Around March 1860, 52 years after the abolishment of the transatlantic slave trade and 40 years after amending the Piracy Act of 1819, Captain William Foster, funded by his co-conspirator, Timothy Meaher, set sail for Africa. Foster would set sail with 110 of the Africans he had purchased aboard the Clotilda. Upon his return to Mobile, he avoided customs agents, towed the Clotilda up the river, and put the enslaved Africans on the Steamboat Czar, owned by Timothy’s brother, Byrnes (aka Burns) Meaher. The enslaved Africans would then be transported to John Dabney’s Mount Vernon plantation and hidden in the swamp. Timothy Meaher, his brothers Byrnes and James, John Dabney and Foster were all given enslaved people from the Clotilda. Timothy Meaher and his co-conspirators used a sophisticated plan to hide the Africans who were on board, moving them from plantation to plantation while burning the Clotilda. Within two weeks of their arrival in America and over the next several months, court cases were opened (e.g., U.S. vs. William Foster and Richard Sheridan, U.S. vs William Foster, U.S. vs. Burns (Byrnes) Meaher, U.S. vs. John Dabney, etc.). In her book, Dreams of Africa in Alabama: The Slave Ship Clotilda and the Last Africans Brought to America, Diouf details the events leading up to these cases including the sophisticated plot to hide these illegal actions. We know that Timothy Meaher was arrested and accused of having “illegally imported negroes.” However, the presiding Judge over the case, William G. Jones was a friend of Timothy Meaher. Diouf writes, “Judge William G. Jones was such a friend that Meaher had given his name to one of his steamers. Everyone knew that when it came to importers of Africans Judge Jones was as lenient as he possibly could be.” This leniency is evident in other related rulings during the same time period. Also, the U.S. Attorney for the southern district of Alabama, Augustus Julian “A.J.” would become an attorney of the Confederate states and a confederate poet. Despite the evidence, Jones cleared Timothy Meaher of all charges. In addition, the courts were after Foster, not because he was a pirate, but because he avoided customs officials upon arrival from his voyage. Judge William G. Jones also issued orders to have Byrnes Meaher and Dabney appear at the next regular term of his court. On January 10, 1861, the U.S. vs. Burns Meaher and the U.S vs. John Dabney were dismissed by Judge Jones. Since the 110 Africans could not be found, no crime could be proven. On January 12, 1861, only two days after his ruling, Judge Jones resigned. Alabama broke away from the Union, and Judge Jones would eventually serve as a judge of the confederate district court for the district of Alabama from 1861 to 1865. Finally, Foster’s case would eventually be thrown out too. Records for several of the cases mentioned above reside at the National Archives in Atlanta and provide an account of the times. In May of 2019, Search Inc. prepared a report entitled “Archaeological Investigations of 1Ba704” for the Alabama Historical Commission summarizing their findings from the discovery of Clotilda. They confirm they have located the Clotilda and provide an investigative report that lays out the case for how the U.S. government turned a blind eye to the Meahers, Foster and all parties involved. It also draws the conclusion that “US government officials were perhaps less than diligent in seeking to find the Clotilda or the people brought aboard it against their will...” Just this month, the National Geographic released an article entitled “America’s Last Slave Ship is More Intact Than Anyone Thought.” In that article, Vice President of Search Inc., Jim Delgado, stated “this is the most intact slave ship known to exist in the archeological record anywhere. There’s actual direct physical evidence not just of the ship and its use, but also of the changes done by Foster and his crew to make it a slave ship.” Over 160 years later, evidence of the crime has now been uncovered. The cover-up of illegal activity is as bad as the smuggling crime. The finding of Clotilda should initiate an investigation into previous court cases and new cases should be opened where warranted. In the words of William Goldstone, “justice delayed is justice denied, “and we deserve justice. Crimes were committed and all involved should be held accountable.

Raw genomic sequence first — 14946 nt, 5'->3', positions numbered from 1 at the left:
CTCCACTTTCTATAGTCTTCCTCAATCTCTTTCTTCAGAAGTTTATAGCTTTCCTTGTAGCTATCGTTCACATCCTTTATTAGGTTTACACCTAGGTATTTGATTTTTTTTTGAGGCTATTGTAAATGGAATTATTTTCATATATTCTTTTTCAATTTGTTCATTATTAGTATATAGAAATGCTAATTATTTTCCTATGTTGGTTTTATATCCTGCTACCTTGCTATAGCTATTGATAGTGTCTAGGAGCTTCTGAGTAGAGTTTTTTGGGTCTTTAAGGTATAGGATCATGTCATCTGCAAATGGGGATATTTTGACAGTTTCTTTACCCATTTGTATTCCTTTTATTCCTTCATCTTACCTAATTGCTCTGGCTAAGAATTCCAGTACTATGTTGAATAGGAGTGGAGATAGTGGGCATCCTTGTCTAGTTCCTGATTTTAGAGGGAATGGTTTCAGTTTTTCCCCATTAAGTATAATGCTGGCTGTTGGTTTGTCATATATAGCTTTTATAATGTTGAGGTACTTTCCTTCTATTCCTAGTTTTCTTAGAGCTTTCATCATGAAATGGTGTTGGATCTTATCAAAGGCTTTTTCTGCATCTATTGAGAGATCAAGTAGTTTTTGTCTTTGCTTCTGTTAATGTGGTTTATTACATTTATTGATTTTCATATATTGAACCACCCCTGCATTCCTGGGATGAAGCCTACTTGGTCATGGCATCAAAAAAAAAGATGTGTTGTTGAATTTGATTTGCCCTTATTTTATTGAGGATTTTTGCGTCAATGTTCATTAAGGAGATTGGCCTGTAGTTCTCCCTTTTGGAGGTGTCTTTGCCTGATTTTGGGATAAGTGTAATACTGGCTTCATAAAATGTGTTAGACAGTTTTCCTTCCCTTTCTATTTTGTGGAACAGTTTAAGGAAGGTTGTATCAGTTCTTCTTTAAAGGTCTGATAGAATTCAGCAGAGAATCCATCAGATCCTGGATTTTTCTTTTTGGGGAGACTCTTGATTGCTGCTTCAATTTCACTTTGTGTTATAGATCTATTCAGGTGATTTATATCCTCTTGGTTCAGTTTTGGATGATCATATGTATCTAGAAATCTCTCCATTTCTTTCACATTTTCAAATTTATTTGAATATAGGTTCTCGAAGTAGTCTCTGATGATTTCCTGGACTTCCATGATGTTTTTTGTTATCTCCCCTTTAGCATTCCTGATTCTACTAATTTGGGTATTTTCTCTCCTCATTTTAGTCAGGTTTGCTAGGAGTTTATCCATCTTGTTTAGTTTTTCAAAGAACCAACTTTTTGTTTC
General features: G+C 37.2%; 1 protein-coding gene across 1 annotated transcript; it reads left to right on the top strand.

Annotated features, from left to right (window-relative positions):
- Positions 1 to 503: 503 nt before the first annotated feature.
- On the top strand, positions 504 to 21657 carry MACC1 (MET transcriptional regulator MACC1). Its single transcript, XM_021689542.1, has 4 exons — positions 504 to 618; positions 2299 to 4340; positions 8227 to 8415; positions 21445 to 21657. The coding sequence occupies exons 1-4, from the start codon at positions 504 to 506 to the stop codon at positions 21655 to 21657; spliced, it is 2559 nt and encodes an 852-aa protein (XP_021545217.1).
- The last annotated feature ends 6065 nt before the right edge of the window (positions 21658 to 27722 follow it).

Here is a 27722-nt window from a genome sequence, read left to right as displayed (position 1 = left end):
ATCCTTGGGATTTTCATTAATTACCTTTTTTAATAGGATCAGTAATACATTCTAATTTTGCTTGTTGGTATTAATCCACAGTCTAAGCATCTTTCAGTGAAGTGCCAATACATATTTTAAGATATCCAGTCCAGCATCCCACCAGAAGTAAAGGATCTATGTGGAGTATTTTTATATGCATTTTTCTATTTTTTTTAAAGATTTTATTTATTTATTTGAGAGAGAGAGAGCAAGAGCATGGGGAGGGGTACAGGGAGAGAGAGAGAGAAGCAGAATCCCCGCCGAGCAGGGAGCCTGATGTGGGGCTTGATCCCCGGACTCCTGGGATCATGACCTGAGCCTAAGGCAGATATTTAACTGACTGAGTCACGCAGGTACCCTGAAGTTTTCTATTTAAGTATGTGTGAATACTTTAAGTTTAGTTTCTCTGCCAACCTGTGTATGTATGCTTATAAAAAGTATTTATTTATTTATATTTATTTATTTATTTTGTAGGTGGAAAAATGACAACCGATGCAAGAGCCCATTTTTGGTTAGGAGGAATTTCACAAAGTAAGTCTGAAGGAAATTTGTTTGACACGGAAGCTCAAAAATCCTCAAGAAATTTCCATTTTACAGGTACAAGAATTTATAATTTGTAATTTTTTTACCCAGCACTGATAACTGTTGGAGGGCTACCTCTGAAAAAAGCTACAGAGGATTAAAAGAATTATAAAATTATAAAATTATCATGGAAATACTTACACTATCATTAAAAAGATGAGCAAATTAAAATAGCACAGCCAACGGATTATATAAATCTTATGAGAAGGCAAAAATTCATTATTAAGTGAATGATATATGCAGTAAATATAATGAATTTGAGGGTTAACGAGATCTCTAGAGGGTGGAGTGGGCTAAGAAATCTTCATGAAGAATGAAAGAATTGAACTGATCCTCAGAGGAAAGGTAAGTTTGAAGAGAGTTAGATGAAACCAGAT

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  • Stop the Construction of an Illinois Youth Prison